16 years ago my husband and I were blessed with a little boy. We named him Christopher. After my initial concern for getting Christopher to sleep occasionally, I began focusing on other issues such as—How will Christopher ever learn to spell his name? Do you know howmany letters are in the name Christopher? Way too many for any little fella to remember in order. I was concerned that Christopher would be the only child in his kindergarten Sunday school class who couldn’t spell his name. He was less than two years old at the time, but we moms who want only the absolute utmost for our firstborns have to plan ahead for these kinds of things. Well, I set to work trying to figure out how to deal with this dilemma.
I remembered that as a student I would frequently have difficult things to memorize. Oftentimes I would put those things to music—nothing fancy, just a short little childhood tune. I was already very familiar with the songs, so it was easier for me to remember facts that I set to those tunes. This method helped me remember such things as important dates, world events, vocabulary words, parts of the body, etc. You get the picture. I even took that method with me to college working on my undergraduate and graduate degrees. I usually studied by myself so I didn’t disturb anyone else while singing my little ditties. “But what about the test over the material?” you ask. Well, one of my other hidden talents is humming in my head. No one had a clue what I was doing. But I do remember getting a few strange looks when I bobbed my head to the silent tune. (Yet another argument for homeschooling: Chances are no one is watching, so homeschoolers can bob their heads all they want—OR even sing out loud!)
Anyway, I figured if that method worked for me, it might work for Christopher. So I set about putting his name to music. “Christopher” doesn’t fit well with most children’s songs. I went through lots of familiar tunes, and finally I remembered the song from The Mickey Mouse Club. You remember—the song that the kids sang at the beginning of the show while wearing their Mickey Mouse ears (I’m not sure how to spell “mouseketeers,” but that’s what they were). Many of you will have to do an Internet search to find out what in the world I’m talking about. Trust me; it was a real show.
Getting back to my point: “Christopher” fit perfectly to that tune.
I was so proud of myself! I went and sang it for my husband, and I sang it for my friends, and I sang it for my mother and my sister… And then I sang it to Christopher, too. Here’s how it goes:
That is how we spell Christopher.
OK, so I’m not Barry Manilow. The point is that it’s catchy and easy to learn. Christopher caught on quickly. I proudly made Christopher perform his name song for the nursery workers in the toddler room. He was just going into the 2-year-old class. Hey, how many kids do you know who can spell their names at 2—much less spell Christopher? (He’s going on 16 now, so I don’t make him sing his name song any more.)
Fast forward 2½ years. A little brother joined Christopher. We named him Nicholas. We really liked the 3-syllable names. I set about creating a name song for Nicholas. I don’t think Nicholas could sing his name song at 2, but that was because he always had that “boppy” hanging out of his mouth. (That’s another issue for discussion.) But, he did know how to spell his name well before he started kindergarten. Here’s how his name song goes. It’s to the tune of “Row, Row, Row Your Boat.” Everyone sing along with me.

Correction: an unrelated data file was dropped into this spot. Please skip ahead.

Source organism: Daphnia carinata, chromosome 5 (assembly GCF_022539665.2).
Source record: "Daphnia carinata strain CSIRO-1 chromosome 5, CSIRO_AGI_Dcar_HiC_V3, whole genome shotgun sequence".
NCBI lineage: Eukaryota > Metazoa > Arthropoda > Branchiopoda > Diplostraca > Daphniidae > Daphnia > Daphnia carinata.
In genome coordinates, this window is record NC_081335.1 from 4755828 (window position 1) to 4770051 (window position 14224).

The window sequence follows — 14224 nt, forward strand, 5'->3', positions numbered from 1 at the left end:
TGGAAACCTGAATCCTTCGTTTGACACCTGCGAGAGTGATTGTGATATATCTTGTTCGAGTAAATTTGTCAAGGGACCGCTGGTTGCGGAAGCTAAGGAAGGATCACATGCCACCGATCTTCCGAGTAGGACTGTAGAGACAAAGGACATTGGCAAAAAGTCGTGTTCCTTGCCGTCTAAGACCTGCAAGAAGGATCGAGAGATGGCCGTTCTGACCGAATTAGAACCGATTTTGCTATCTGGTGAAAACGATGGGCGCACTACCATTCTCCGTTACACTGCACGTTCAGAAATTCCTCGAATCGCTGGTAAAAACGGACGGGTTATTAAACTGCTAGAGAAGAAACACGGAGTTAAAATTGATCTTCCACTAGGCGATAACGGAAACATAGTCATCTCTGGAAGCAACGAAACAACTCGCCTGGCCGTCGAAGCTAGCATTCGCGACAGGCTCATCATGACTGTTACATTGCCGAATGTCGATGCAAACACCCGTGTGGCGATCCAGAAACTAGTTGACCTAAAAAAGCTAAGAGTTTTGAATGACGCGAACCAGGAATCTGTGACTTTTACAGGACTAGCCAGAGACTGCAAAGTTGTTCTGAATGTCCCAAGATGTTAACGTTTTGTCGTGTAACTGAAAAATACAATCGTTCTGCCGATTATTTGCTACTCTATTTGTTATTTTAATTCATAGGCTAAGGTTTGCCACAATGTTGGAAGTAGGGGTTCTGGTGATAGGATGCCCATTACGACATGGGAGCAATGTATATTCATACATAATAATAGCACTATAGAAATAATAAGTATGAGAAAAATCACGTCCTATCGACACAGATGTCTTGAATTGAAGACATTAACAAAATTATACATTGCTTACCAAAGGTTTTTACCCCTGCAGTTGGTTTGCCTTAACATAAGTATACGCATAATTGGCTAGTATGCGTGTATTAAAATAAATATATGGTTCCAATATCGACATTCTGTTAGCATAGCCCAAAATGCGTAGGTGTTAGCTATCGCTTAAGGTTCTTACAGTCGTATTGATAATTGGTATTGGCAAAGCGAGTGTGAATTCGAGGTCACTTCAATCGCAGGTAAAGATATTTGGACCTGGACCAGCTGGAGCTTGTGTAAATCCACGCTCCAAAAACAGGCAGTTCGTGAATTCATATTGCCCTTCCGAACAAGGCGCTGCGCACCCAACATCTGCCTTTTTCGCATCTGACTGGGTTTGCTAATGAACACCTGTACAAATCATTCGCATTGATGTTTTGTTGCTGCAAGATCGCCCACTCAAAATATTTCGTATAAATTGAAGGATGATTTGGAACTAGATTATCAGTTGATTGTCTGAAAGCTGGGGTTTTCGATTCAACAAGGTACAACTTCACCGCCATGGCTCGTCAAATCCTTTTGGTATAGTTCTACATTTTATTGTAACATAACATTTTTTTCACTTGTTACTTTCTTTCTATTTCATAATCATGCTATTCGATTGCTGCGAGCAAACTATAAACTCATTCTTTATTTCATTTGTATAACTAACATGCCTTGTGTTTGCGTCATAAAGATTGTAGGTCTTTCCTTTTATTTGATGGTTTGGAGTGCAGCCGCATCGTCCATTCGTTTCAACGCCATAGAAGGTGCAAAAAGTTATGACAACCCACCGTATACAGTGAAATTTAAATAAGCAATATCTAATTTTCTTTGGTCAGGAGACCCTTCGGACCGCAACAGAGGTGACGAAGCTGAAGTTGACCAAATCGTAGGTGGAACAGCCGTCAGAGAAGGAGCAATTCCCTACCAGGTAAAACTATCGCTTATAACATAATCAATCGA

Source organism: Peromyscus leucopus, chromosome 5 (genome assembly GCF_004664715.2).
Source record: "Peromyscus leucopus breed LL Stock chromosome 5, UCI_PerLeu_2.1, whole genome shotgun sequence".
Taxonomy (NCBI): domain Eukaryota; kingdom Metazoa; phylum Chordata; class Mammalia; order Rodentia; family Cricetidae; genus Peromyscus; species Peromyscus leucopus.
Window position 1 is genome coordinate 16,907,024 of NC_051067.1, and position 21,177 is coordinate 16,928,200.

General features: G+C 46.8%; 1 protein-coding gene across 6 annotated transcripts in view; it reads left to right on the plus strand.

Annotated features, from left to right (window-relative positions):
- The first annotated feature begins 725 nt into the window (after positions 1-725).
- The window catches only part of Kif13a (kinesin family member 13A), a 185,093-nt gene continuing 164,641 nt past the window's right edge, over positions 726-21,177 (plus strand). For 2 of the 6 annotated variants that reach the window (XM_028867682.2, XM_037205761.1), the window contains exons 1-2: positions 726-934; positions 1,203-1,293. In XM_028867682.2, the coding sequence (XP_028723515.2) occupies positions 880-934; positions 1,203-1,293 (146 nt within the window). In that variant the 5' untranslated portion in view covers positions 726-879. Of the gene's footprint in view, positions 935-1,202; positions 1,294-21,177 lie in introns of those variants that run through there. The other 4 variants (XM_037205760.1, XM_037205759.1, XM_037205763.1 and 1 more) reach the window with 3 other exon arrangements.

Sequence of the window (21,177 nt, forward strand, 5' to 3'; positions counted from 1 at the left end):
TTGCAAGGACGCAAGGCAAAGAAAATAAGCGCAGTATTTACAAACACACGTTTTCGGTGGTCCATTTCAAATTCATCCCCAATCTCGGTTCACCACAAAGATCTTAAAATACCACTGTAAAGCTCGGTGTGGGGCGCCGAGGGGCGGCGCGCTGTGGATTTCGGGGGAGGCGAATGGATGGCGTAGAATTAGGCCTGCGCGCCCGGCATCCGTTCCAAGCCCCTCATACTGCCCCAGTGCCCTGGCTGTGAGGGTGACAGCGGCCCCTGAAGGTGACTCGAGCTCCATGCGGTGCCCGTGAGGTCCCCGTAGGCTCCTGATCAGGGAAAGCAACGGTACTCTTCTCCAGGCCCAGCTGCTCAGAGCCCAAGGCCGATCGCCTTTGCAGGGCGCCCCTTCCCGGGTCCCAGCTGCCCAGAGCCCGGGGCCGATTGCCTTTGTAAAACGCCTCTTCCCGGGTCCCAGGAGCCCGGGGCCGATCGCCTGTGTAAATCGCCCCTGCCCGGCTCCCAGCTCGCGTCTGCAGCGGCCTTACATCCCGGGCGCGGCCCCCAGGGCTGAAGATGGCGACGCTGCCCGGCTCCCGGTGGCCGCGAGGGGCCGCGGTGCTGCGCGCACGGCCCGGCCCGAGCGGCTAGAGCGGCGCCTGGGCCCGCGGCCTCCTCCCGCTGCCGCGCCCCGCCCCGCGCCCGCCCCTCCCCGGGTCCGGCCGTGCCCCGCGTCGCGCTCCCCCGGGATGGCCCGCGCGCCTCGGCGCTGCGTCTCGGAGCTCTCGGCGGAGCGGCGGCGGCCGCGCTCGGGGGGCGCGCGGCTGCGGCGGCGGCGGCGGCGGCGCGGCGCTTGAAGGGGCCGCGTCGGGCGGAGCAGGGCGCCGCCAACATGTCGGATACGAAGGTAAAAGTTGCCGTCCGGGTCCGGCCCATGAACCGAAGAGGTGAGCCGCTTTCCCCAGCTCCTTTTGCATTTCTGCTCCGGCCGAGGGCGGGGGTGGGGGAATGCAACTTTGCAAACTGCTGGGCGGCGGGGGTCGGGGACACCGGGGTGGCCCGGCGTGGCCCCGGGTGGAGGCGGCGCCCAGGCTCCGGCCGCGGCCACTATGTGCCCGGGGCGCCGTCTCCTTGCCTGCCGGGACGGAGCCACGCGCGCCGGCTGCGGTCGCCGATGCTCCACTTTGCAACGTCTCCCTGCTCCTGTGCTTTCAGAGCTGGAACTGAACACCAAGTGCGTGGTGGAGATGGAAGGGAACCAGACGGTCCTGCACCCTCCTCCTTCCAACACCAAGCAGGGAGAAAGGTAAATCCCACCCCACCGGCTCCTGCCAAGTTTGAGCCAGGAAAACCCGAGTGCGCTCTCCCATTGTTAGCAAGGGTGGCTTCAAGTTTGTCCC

He loves to make a mess.
He never likes to rest.
I put this song in 3rd person, because remember—Nicholas wasn’t the one singing at first due to his pacifier obsession. (He’s over that now.)
Five years later, Rebecca joined us. (We had to stick with the 3-syllable trend we had started.) Rebecca liked to sing her name song. Here’s how it goes. It’s set to the tune of “Ten Little Indians.”
I’m Rebecca, and I’m here to say
What a happy day!
Were you singing along that time?
It was at this point that we decided to homeschool our children. It occurred to me that I could really put anything I wanted to remember to music—or rather, wanted my children to remember. I started with days of the week, months, and the five senses. Then I branched out to the fruit of the Spirit and colors in their natural order. I was really onto something. Hey, what about other stuff I wanted the kids to know? What about abstract concepts? Yep. It works for everything! Kids can learn just about anything as long as it rhymes and is set to music. Just think about how long it takes your kids to pick up songs they hear on the radio or commercial jingles from TV. Why do companies use catchy jingles to sell their products, anyway? Because we get the jingles stuck in our heads and go around singing them (sometimes even when we’re not really impressed with the product and intend never to spend money on it). How many of you can still sing the Oscar Meyer song or the Burger King “Have it Your Way” song? Well, you get the point. I want my kids to remember important stuff, not just the theme songs from their favorite shows. Can I hear an “Amen!”
Have fun singing with your kids. Who knows—you might find out that you have the next American Idol living right in your own home. It could happen…but if it does please let me know.
Here’s a sampling of some of the teaching tunes I have used.
5 Senses (“B-I-N-G-O” tune)
I have five senses God gave me.
Have you heard of such?
Hear, see, smell, taste, touch;
Hear, see, smell, taste, touch;
Hear, see, smell, taste, touch.
Have you heard of such?
Colors (“Ten Little Indians” tune)
Red and orange and yellow and green;
Blue and Indigo and violet I’ve seen
Arching over the mountain and tree-
God made a promise to you and me.
Months (“Mulberry Bush” tune)
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March and April,
May and June,
July and August,
November, December –
12 months in a year.